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Historic Robbery

Meeker Bank Robbery: October 13, 1896


 


One of the most dramatic and colorful events ever to occur in Northwestern Colorado was the attempted robbery of the Bank of Meeker. For a few hectic moments bullets flew thick and fast in this pioneer town, and when the fusillade was over, several Meekerites were nursing wounds and three bank robbers were dead.

The lightning-like promptness with which the robbers were disposed of was a tribute to the pioneer residents of Meeker and notice to the world that frontier men were without fear-- and shot fast and straight-- when the occasion required.

A short time before the Meeker Bank robbery the famous Butch Cassidy gang had staged the successful robbery of the Montpelier, Idaho bank, and had bragged on their return about how easy it had been. Cassidy's story of his exploit aroused the imaginations of some of the junior members of the gang and they decided to organize their own outfit.  Soon, this "junior gang" picked the Bank of Meeker.

It was close to three in the afternoon when two of the gang entered the Hugas building by the Main St. entrance. A robber named George Law stepped up to the window, fired a shot close to the head of assistant cashier David Smith and ordered him to raise his hands. Mr. Smith was just a little slow in obeying the order and another bullet whizzed past his head. These two shots aroused the attention of Mr. Moulton, the local manager of Hugas and Company. He and several clerks looked up to find that they were covered by a revolver in the hands of robber Jim Shirley, who had come in the back door. Finding the bank office door locked, Shirley ordered Moulton to open it.

Law produced a sugar sack into which he emptied the cash drawer, while robber number three, "The Kid" Pierce, kept watch on the others in the bank lobby. Meanwhile, the two shots fired in the bank building had attracted the attention of many of the local men, including Town Marshal Ben Nichols. In a matter of minutes the main street was guarded by a dozen unerring marksmen, awaiting the appearance of the robbers.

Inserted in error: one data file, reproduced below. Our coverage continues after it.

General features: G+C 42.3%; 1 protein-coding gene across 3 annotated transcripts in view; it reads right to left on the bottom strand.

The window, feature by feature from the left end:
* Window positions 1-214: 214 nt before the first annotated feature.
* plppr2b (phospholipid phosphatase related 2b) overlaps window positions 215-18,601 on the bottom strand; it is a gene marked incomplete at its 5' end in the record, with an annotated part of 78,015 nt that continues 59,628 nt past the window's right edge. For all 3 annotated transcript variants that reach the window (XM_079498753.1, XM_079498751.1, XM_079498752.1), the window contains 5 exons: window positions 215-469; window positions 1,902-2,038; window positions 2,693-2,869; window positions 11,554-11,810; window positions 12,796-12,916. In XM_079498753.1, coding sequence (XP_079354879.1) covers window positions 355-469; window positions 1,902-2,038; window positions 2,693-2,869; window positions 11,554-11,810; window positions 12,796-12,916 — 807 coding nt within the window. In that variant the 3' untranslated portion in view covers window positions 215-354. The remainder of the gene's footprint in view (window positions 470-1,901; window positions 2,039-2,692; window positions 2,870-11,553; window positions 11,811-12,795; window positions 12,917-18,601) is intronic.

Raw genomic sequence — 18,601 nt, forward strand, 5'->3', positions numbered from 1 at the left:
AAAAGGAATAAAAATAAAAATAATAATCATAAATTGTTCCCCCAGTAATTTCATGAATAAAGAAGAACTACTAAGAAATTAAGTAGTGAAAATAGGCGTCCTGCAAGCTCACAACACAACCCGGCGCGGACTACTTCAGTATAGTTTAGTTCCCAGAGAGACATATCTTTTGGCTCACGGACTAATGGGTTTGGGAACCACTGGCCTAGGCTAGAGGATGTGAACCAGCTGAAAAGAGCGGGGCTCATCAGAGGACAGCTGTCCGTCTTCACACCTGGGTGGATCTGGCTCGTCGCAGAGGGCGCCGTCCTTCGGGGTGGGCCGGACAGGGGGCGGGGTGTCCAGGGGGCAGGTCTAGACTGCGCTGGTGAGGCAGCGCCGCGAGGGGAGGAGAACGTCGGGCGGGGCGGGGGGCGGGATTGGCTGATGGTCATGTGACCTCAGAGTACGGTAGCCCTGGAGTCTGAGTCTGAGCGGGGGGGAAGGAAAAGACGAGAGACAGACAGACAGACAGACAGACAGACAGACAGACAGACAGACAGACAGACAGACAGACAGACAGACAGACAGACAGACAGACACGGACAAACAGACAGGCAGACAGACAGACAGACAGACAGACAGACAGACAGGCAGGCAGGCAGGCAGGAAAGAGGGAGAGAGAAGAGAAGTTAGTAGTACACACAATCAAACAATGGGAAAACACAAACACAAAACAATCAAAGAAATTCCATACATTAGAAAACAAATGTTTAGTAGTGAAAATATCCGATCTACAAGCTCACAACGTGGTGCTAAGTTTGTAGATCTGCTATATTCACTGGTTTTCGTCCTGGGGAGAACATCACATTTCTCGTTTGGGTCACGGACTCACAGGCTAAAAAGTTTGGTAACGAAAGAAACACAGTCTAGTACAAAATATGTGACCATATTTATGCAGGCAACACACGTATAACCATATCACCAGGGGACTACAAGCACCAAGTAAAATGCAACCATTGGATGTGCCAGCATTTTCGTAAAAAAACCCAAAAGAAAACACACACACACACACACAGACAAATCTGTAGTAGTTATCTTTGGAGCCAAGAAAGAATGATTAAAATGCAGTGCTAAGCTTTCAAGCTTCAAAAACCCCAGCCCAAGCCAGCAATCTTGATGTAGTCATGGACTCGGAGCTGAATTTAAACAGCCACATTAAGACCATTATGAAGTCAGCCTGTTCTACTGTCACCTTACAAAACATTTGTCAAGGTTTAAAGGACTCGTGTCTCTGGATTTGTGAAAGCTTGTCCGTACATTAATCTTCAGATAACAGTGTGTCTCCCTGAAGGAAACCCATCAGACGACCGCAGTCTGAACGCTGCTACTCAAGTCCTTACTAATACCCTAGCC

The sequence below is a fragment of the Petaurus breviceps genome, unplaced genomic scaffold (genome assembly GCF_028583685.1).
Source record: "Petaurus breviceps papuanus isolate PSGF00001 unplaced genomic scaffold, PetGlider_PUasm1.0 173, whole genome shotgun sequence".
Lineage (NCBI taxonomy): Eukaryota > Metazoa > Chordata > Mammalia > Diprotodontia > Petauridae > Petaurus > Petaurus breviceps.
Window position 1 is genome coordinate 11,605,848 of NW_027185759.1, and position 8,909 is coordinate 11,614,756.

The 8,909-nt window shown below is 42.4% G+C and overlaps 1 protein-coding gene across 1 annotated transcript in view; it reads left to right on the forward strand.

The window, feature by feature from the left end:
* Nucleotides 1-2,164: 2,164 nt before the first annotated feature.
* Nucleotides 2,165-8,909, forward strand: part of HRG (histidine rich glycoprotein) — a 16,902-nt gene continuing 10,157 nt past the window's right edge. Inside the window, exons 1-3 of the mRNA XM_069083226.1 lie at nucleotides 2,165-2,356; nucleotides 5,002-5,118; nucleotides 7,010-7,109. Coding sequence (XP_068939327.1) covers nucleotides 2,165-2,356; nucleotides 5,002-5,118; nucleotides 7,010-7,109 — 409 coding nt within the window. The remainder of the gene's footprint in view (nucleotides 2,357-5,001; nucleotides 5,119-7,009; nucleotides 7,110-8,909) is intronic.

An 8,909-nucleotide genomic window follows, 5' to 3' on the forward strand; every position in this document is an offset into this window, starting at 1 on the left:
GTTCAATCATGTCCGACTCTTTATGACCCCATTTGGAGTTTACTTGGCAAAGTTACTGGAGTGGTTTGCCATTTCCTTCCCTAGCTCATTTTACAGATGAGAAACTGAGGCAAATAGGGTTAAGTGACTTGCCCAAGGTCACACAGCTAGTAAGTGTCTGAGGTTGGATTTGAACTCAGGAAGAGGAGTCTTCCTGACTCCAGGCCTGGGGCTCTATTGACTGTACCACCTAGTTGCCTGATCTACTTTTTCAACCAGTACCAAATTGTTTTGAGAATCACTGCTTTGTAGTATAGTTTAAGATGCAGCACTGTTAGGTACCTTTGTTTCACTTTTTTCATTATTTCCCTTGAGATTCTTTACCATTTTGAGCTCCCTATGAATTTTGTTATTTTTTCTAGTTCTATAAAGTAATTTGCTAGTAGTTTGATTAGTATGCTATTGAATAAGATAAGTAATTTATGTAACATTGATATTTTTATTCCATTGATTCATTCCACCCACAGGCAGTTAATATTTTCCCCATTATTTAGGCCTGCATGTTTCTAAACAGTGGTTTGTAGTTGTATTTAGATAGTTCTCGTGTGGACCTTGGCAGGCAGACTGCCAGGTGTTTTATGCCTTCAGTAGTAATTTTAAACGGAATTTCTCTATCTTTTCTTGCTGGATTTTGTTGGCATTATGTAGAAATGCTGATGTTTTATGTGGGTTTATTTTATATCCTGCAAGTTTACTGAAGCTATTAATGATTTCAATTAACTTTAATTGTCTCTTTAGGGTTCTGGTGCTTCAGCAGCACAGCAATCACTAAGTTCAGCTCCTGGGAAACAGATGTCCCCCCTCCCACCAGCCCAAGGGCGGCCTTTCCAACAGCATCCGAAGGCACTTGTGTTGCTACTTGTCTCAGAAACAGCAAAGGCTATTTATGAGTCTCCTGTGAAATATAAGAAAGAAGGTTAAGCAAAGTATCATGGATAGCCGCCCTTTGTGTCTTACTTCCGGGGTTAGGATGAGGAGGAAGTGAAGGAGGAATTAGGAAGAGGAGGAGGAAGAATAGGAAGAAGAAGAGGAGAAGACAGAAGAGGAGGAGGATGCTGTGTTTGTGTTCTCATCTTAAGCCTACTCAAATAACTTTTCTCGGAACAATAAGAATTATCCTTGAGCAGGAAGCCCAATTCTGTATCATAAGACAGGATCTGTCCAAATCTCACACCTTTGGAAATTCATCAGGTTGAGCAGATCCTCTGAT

The desperados started out the side door, with their prisoners as shields in front of them. They had no sooner reached the street when Shirley spotted townsman W.H. Clark and fired at him, striking him in the right breast. The robbers then marched their hostages to where their horses were tied. Shirley and Law untied the horses while "The Kid" held his rifle over the hostages and the armed men. By now, Moulton said later, they were getting tired of holding their hands in the air when somebody "broke and ran." "The Kid" opened fire injuring three of the hostages.

The scattering of the hostages was the signal for Meeker's citizens to get in their work, and in less time than it takes to tell it, Shirley and "The Kid" were on the ground. Law, seeing his pals drop, ran in the direction of the river, but had not yet reached the corner before two bullets dropped him to the ground. He lingered nearly an hour before giving up the ghost.

The Coroner's Jury was brief and the three bodies were turned over to Undertaker Niblock and buried in the Highland Cemetery in Meeker. Link Taggert made a fast ride to get Doc French back to Meeker to treat the wounded, all of whom recovered nicely.

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